May
22
2018
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Okera raises $12M to simplify data governance within companies

As companies start to gather more and more data on their users and customers, including a firehose of information from a nigh-endless flow of tests, managing and maintaining that data isn’t the only place companies are hitting a wall — and figuring out who can actually access it is becoming just as big of a problem.

That was the experience Amandeep Khurana had throughout his career and as he kept talking to more and more larger companies. So he and his co-founder decided to start Okera, which is looking to make it easier for stewards of various sets of data to ensure the right people have the right access. With data coming in from a myriad of sources — and hopefully ending up in the same database — it can be increasingly complex to track who has access to what, and the hope is that Okera can reduce that problem to flipping a few switches.

Okera is coming out of stealth mode and said it has raised a new $12 million financing round led by Bessemer Venture Partners, with existing investors Felicis Ventures and Capital One Growth Ventures participating. Bessemer’s Ethan Kurzweil and Felicis’ Wesley Chan are joining the company’s board of directors, and Okera has raised $14.6 million to date.

“I was very underwhelmed by what other vendors were offering, there was pretty much nothing happening,” co-founder Khurana said. “There were not a lot of good solutions, and no vendor was incentivized to solve the problem. What we’d hear is, [employees] were spending so much time in data management and plumbing. We saw a trend — as more and more enterprises are moving into the cloud, so they can be agile, these problems amplified. There is a lot of friction around data management, and people spent a lot of time and resources and money making one-off solutions.”

Part of the problem stems from larger companies looking to move their operations into the cloud. Those companies can run into the problem of data coming in from various discrete locations, where everyone is handling something differently, and everyone has varying levels of access to that data. For example, an analyst might be trying to dig into some customer usage data in order to tweak a product, but they only have access to half of the records they need. To fix that, they would need to hunt down the people who are in control of the rest of the information they need and get the right copies or permissions to access it. All of this includes a robust audit trail for those handling security within the company.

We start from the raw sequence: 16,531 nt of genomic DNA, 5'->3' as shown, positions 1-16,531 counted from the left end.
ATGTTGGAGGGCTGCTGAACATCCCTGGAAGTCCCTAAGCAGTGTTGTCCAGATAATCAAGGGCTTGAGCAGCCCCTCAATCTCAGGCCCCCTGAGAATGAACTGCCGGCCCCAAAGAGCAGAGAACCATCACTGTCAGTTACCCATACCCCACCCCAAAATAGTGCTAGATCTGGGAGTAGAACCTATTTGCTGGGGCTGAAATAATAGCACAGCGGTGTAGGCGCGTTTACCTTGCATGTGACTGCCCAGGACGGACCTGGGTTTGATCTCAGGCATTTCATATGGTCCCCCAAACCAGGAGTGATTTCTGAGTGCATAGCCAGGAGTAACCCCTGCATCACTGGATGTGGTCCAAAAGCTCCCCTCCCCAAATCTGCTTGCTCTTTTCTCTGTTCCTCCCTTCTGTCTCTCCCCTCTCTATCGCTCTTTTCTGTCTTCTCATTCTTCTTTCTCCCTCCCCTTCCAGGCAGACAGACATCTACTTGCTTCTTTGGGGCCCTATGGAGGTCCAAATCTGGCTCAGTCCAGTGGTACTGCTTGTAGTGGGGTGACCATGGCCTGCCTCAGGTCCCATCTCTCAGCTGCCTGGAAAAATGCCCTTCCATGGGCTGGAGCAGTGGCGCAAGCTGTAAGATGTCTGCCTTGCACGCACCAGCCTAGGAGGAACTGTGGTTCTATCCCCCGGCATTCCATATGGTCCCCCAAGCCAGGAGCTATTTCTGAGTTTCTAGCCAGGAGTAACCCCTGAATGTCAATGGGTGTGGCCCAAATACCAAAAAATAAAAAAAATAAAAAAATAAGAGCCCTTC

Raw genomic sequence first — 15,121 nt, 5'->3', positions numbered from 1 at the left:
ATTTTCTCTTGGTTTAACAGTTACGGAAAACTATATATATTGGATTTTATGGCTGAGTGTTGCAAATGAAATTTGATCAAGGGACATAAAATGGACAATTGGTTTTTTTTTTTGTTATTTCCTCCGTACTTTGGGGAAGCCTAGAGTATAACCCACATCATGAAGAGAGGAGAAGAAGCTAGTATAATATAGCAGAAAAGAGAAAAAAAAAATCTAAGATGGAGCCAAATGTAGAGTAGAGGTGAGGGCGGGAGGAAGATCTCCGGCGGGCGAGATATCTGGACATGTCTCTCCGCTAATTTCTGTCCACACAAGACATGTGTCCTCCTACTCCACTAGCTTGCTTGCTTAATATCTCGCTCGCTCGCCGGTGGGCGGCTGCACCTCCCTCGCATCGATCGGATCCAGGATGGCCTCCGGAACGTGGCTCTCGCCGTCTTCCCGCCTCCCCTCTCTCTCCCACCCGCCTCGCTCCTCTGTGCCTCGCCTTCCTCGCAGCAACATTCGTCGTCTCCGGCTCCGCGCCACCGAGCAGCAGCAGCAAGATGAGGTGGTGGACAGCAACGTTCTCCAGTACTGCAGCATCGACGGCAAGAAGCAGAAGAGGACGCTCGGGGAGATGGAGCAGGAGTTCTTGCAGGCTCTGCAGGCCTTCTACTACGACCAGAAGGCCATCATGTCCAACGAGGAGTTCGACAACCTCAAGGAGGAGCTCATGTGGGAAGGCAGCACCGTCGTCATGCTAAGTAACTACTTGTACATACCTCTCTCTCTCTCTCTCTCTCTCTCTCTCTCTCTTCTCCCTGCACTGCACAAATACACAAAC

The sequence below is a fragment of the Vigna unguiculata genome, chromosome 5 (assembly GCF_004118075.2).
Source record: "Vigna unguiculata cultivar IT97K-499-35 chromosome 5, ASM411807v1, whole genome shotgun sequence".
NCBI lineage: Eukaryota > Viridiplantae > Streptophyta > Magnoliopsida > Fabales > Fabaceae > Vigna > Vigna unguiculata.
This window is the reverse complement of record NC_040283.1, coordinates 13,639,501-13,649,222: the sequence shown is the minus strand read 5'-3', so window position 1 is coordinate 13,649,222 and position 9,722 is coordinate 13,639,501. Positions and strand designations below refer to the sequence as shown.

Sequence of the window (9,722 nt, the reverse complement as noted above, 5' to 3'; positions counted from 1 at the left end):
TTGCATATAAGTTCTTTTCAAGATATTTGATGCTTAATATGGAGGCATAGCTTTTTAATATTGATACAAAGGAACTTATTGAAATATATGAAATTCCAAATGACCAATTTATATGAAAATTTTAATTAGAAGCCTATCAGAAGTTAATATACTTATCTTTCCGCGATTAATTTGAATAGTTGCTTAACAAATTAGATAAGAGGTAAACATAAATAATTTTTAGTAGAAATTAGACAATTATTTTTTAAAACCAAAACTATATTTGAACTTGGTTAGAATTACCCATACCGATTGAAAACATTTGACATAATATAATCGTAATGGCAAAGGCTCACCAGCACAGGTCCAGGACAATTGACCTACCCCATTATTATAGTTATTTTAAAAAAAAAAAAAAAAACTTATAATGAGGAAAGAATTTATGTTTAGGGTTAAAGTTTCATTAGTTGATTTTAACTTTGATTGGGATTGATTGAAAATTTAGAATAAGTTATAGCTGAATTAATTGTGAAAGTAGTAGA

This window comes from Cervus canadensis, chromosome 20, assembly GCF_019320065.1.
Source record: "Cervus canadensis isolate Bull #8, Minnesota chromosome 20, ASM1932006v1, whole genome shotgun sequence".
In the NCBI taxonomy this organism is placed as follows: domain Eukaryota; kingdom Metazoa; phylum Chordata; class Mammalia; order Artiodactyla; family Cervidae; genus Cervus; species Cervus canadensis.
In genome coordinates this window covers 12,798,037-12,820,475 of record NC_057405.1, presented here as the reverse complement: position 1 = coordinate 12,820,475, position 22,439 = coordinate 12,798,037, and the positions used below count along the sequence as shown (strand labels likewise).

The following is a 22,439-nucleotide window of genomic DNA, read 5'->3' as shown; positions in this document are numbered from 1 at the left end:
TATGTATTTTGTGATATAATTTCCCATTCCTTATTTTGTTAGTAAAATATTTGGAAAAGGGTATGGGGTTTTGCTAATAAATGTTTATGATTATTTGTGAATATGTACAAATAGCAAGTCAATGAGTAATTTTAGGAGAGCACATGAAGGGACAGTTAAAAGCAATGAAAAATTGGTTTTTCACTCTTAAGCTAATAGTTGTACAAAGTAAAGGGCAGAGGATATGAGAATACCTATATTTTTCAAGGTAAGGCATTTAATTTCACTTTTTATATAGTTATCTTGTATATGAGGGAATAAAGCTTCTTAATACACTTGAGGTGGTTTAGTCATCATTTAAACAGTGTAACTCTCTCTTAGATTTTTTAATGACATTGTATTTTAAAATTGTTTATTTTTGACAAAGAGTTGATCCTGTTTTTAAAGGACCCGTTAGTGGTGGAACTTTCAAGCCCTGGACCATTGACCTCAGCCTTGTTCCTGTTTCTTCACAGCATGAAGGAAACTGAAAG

it is going to be an increasingly crowded space just by virtue of the problem, especially as companies collect more and more data while they look to better train various machine learning models. There are startups like Collibra also looking to improve the data governance experience for companies, and Collibra raised an additional $58 million in January this year.

But streamlining all this, in theory, reduces the overhead of just how much time it takes for those employees to hunt down the right people, and also make sure it’s easier to access everything and get to work faster. For modern systems, it’s an all-or-nothing approach, Khurana said, and the goal is to try to make it easier for the right people to get access to the right data when they need it. That isn’t necessarily limited to analysts, as employees in sales, marketing, and other various roles might also need access to certain databases in their day-to-day jobs.

May
22
2018
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Fiix raises $12M to smooth out the asset maintenance process

As sensors become cheaper and easier to install, the whole process of maintaining equipment and assets is starting to shift from just scrambling to fix problems to getting a hold of issues before they get out of control.

That’s opened the door for startups like Fiix, which are creating workflow software that helps companies manage equipment and assets. That software enables companies to keep a close eye on equipment and resolve issues quickly before they become more complex to the point of costing companies hundreds of thousands of dollars to fix. Every percentage point of efficiency, for some operations, can translate to revenue significant enough to the point that this kind of software is an easy sell. Fiix said today it has raised $12 million in a new financing round led by BuildGroup.

“It was one of the last bastions of enterprise software that’s yet to go through the same disruption that every other major software company [has gone through],” COO James Novak said. “If you look at human resource software, CRM software, accounting software, they’ve all gone through the same transition. This market was one of the last ones to go through that transition.”

Fiix takes the process of managing work orders, assets and inventories and throws it all into a set of software that’s designed to be easier to use when compared to existing complex asset management software. That includes making sure all of this is available on a phone, where managers and employees can monitor what kinds of work orders are in progress, approve them, or issue them. That’s designed to remove some of the time barriers that may keep managers from starting the maintenance process.